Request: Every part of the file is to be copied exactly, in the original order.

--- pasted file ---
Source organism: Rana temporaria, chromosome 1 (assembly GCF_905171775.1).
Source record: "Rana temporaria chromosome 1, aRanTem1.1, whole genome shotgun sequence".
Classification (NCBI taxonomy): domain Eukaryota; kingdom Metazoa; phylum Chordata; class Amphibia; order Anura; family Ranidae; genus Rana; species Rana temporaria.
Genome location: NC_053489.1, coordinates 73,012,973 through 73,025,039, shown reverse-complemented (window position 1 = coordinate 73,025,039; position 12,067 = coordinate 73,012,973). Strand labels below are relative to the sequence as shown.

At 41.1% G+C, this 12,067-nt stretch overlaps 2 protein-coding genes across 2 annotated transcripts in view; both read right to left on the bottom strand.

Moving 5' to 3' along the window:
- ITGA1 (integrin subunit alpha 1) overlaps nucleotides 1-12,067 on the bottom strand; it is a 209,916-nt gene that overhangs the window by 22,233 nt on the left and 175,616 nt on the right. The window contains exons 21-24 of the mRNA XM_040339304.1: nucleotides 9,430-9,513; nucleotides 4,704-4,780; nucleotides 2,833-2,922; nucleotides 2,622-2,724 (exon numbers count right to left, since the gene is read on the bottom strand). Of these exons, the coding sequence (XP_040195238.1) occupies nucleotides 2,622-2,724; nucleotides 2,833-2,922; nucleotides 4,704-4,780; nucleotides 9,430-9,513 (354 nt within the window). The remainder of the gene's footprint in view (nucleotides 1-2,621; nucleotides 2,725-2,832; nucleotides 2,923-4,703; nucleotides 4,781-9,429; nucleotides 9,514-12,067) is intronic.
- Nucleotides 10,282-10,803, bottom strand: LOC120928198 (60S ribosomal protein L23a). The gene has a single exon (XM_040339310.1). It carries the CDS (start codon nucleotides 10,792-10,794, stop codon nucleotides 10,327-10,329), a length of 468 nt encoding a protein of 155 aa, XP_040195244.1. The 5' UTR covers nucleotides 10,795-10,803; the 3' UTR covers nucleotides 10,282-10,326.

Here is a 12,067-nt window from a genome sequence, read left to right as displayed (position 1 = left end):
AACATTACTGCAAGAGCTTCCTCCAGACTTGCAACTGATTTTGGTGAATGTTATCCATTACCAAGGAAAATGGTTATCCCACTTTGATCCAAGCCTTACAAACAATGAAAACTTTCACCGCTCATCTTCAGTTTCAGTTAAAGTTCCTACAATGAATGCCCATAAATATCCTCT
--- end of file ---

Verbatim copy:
Source organism: Rana temporaria, chromosome 1 (assembly GCF_905171775.1).
Source record: "Rana temporaria chromosome 1, aRanTem1.1, whole genome shotgun sequence".
Classification (NCBI taxonomy): domain Eukaryota; kingdom Metazoa; phylum Chordata; class Amphibia; order Anura; family Ranidae; genus Rana; species Rana temporaria.
Genome location: NC_053489.1, coordinates 73,012,973 through 73,025,039, shown reverse-complemented (window position 1 = coordinate 73,025,039; position 12,067 = coordinate 73,012,973). Strand labels below are relative to the sequence as shown.

At 41.1% G+C, this 12,067-nt stretch overlaps 2 protein-coding genes across 2 annotated transcripts in view; both read right to left on the bottom strand.

Moving 5' to 3' along the window:
- ITGA1 (integrin subunit alpha 1) overlaps nucleotides 1-12,067 on the bottom strand; it is a 209,916-nt gene that overhangs the window by 22,233 nt on the left and 175,616 nt on the right. The window contains exons 21-24 of the mRNA XM_040339304.1: nucleotides 9,430-9,513; nucleotides 4,704-4,780; nucleotides 2,833-2,922; nucleotides 2,622-2,724 (exon numbers count right to left, since the gene is read on the bottom strand). Of these exons, the coding sequence (XP_040195238.1) occupies nucleotides 2,622-2,724; nucleotides 2,833-2,922; nucleotides 4,704-4,780; nucleotides 9,430-9,513 (354 nt within the window). The remainder of the gene's footprint in view (nucleotides 1-2,621; nucleotides 2,725-2,832; nucleotides 2,923-4,703; nucleotides 4,781-9,429; nucleotides 9,514-12,067) is intronic.
- Nucleotides 10,282-10,803, bottom strand: LOC120928198 (60S ribosomal protein L23a). The gene has a single exon (XM_040339310.1). It carries the CDS (start codon nucleotides 10,792-10,794, stop codon nucleotides 10,327-10,329), a length of 468 nt encoding a protein of 155 aa, XP_040195244.1. The 5' UTR covers nucleotides 10,795-10,803; the 3' UTR covers nucleotides 10,282-10,326.

Here is a 12,067-nt window from a genome sequence, read left to right as displayed (position 1 = left end):
AACATTACTGCAAGAGCTTCCTCCAGACTTGCAACTGATTTTGGTGAATGTTATCCATTACCAAGGAAAATGGTTATCCCACTTTGATCCAAGCCTTACAAACAATGAAAACTTTCACCGCTCATCTTCAGTTTCAGTTAAAGTTCCTACAATGAATGCCCATAAATATCCTCT